We’ve done a full 360 on Zika. In early 2016, the WHO declared Zika to be a “Public Health Emergency of International Concern.” Less than two years later we’re just injecting it into brains willy-nilly to see what it does. To be fair, it does seem to kill glioblastomas pretty effectively, so we’ll give mad scientists a pass this time. Still, the Zika crisis did seem to peter out quickly in the Americas, at least quicker than US government investors expected. Without any real epidemic threat from the virus forthcoming, funding for the government and Sanofi’s vaccine development partnership has dried up. There are still two vaccine candidates from GSK and Takeda in development, but the decision has been criticized as short-sighted.
Last Tuesday, the World Health Organization (WHO) elected their first African Director-General. First, who knew they elected this position? Second, it’s about time. Dr. Tedros Adhanom Ghebreyesus was nominated by his home country of Ethiopia and has an impressive resume of international posts. It seems like the WHO did its homework in selecting someone from Africa. According to the UN, Africa is expected to have ~25% of the world’s population by 2050 and ~39% by 2100, representing the majority of the population growth. Well done WHO, but we do wonder if they know that WHAT plays second base and I DON’T KNOW plays third.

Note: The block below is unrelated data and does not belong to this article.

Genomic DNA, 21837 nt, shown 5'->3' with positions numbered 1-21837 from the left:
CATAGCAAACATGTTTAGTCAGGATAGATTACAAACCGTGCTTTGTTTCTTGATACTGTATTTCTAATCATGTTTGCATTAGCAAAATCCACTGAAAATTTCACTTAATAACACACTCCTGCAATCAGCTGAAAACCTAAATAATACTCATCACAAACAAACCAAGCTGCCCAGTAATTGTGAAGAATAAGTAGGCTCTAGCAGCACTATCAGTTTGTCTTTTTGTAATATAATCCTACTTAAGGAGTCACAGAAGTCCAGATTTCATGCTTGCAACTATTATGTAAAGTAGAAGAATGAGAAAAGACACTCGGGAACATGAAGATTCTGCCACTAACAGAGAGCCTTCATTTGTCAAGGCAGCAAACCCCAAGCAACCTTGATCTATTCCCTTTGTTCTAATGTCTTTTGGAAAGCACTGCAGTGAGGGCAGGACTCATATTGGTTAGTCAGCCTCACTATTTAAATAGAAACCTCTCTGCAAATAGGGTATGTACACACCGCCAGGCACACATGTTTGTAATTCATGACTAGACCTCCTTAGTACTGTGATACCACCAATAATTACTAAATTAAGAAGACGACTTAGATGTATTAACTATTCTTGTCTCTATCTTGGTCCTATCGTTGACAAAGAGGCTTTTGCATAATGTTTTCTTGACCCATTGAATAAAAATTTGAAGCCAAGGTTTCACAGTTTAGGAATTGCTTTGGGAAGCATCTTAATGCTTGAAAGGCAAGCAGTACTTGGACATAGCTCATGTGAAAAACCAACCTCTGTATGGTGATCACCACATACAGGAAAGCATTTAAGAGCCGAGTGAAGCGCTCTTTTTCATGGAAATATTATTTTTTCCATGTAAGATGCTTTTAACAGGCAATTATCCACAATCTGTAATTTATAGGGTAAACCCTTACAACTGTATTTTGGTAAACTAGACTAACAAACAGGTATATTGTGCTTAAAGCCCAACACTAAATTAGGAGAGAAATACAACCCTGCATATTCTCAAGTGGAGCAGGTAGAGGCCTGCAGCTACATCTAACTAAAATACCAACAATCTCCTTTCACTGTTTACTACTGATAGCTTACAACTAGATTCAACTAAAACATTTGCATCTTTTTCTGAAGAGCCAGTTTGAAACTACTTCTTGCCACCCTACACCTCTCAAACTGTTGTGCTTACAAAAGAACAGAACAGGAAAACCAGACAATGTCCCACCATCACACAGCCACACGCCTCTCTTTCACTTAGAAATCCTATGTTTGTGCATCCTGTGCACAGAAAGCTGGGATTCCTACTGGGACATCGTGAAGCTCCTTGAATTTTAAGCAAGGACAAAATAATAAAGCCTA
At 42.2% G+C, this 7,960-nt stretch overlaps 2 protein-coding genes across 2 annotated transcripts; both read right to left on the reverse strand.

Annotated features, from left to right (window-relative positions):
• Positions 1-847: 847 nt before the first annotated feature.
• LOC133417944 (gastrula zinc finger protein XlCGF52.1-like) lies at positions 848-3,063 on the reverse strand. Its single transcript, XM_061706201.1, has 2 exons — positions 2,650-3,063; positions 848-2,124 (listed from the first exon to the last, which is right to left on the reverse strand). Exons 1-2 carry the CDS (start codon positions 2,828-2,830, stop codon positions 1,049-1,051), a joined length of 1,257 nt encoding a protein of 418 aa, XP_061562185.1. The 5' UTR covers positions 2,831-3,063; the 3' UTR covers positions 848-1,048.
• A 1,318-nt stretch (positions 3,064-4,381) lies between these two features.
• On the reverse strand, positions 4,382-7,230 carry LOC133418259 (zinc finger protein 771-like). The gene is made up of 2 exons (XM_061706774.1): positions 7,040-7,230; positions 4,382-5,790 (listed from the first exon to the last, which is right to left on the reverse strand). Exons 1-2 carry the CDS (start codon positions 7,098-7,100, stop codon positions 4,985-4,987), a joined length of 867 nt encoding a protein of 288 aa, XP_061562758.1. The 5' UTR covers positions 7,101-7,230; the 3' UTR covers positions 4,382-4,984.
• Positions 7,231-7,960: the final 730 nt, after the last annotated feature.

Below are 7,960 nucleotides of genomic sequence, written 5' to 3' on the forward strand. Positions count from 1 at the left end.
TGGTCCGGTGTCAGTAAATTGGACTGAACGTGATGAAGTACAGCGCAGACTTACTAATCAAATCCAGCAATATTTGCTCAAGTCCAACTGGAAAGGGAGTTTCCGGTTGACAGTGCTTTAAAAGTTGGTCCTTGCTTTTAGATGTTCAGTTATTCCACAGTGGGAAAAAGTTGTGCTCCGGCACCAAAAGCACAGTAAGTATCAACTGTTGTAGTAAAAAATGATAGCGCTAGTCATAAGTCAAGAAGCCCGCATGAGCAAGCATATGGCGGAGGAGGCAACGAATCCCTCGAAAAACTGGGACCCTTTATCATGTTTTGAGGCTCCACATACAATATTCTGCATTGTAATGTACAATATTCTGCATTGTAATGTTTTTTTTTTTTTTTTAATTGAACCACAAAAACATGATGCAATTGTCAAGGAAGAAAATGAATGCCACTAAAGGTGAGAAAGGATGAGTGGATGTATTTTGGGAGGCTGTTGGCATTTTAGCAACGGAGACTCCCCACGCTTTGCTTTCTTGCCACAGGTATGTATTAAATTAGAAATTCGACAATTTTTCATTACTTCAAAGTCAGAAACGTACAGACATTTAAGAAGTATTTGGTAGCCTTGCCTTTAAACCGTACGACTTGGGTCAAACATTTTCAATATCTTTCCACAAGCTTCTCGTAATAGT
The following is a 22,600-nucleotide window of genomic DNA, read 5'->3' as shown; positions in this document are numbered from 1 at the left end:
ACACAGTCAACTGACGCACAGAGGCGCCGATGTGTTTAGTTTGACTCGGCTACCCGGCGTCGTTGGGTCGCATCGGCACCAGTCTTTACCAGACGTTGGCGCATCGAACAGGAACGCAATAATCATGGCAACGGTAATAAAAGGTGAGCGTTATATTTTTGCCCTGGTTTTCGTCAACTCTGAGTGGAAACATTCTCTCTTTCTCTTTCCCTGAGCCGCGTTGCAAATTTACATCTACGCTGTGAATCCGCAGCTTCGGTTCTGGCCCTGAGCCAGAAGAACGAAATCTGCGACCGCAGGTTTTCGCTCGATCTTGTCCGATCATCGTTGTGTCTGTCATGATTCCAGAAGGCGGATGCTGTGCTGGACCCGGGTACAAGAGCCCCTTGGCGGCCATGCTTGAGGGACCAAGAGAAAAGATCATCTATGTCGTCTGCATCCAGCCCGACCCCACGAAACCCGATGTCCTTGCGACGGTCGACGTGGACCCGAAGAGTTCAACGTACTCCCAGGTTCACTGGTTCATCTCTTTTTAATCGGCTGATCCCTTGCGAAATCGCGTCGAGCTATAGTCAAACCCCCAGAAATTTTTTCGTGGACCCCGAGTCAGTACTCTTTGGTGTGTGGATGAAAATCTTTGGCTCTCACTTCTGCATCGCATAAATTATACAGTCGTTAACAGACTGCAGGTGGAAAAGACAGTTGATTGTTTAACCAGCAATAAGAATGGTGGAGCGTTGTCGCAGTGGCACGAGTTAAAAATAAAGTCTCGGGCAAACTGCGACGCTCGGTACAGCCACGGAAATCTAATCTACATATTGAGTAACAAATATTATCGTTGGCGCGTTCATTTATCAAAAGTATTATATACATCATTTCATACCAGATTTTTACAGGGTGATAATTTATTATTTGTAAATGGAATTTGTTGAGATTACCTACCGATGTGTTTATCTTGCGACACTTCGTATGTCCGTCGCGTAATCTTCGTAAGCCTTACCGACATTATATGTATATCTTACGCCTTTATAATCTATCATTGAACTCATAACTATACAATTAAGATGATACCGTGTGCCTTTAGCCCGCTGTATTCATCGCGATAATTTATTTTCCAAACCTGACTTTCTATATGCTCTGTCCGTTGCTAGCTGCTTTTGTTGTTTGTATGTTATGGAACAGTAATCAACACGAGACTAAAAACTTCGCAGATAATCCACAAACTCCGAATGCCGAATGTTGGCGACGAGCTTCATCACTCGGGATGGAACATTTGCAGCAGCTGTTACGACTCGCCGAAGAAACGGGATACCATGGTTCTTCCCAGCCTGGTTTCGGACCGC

Slight paraphrase, but the point holds. This week, WHO released its rapidly (tragically) expanding list of “super-bugs”—drug-resistant bacteria that have stopped responding to antibiotics. For some context, these strains resulted in more than 50,000 fatalities last year. The older and infirmed are usually at greatest risk, but five-alarm bells are sounding from new findings that pediatric infection has increased sevenfold within the decade. With our last lines of antibiotic defense now losing efficacy, the fix comes down to R&D. However, new antibiotic discoveries are limited after 70 years of research, and…pharma doesn’t get huge ROIs from antibiotic research. But Pharma, hear us at InsightCity—if anyone is saving the day, and all of humanity—it will be you.
That’s what Médecins Sans Frontières / Doctors Without Borders, WHO, and other experts are discussing. The West African Ebola crisis led to a push for accelerated access to treatments, arguing that using a potential therapy with promising results in animal studies is OK during a major public health crisis. Meaning, even if the FDA hasn’t approved it for use in humans, patients should still have access (in some circumstances). MSF’s article in The Journal of Medical Ethics seeks to define these “exceptional circumstances” and the goals of using unproven therapies. This could be a tipping point for research ethics. Good news, since there’s still no approved treatment for Ebola.